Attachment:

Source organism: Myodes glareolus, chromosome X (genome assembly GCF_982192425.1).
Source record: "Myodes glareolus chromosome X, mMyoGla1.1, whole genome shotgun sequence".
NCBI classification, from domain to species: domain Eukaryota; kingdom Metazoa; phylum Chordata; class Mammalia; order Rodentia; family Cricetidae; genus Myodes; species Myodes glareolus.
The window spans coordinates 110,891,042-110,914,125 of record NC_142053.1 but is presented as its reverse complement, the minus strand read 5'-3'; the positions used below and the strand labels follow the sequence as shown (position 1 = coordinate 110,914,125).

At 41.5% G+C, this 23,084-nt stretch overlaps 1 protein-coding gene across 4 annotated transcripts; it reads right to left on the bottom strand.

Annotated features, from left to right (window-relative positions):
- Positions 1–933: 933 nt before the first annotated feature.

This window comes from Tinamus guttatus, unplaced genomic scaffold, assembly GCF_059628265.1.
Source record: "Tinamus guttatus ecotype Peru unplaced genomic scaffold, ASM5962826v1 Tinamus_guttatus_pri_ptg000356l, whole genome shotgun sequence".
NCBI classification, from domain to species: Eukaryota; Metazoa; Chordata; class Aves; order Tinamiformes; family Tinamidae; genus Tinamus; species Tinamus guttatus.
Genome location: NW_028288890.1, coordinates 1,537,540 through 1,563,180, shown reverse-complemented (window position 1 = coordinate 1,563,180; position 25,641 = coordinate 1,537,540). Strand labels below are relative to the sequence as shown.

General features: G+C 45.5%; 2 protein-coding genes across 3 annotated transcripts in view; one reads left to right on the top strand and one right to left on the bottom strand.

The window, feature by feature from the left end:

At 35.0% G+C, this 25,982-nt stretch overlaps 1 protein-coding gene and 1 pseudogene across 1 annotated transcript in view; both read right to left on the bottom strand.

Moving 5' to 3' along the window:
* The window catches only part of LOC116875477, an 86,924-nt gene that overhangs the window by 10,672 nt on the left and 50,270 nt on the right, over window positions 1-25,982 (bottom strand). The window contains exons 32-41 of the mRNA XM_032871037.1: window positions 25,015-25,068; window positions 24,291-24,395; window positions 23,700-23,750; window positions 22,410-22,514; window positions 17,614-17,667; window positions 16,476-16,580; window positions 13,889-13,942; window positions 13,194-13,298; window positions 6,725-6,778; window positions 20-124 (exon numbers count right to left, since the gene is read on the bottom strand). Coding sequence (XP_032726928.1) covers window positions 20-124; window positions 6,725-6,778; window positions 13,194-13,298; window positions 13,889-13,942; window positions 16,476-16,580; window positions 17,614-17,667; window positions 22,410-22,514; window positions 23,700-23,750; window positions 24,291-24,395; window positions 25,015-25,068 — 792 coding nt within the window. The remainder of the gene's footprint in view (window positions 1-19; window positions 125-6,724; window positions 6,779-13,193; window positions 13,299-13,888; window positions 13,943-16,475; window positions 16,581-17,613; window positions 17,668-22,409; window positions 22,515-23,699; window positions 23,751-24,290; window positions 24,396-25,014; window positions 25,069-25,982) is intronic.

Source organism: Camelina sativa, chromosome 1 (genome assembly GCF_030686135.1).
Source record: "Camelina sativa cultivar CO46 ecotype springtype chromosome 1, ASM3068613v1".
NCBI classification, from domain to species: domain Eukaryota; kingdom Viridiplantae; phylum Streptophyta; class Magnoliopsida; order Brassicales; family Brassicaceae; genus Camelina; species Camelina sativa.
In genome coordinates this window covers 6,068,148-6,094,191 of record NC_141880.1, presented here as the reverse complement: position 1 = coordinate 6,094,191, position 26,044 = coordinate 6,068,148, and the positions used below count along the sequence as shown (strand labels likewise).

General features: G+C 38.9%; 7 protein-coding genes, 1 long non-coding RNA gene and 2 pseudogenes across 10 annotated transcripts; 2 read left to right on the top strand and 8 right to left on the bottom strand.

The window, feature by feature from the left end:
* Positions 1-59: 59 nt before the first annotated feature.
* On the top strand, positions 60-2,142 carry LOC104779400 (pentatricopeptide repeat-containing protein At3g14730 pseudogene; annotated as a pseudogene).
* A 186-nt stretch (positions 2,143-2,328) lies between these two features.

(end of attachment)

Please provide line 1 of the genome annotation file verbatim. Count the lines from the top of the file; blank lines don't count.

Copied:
Source organism: Myodes glareolus, chromosome X (genome assembly GCF_982192425.1).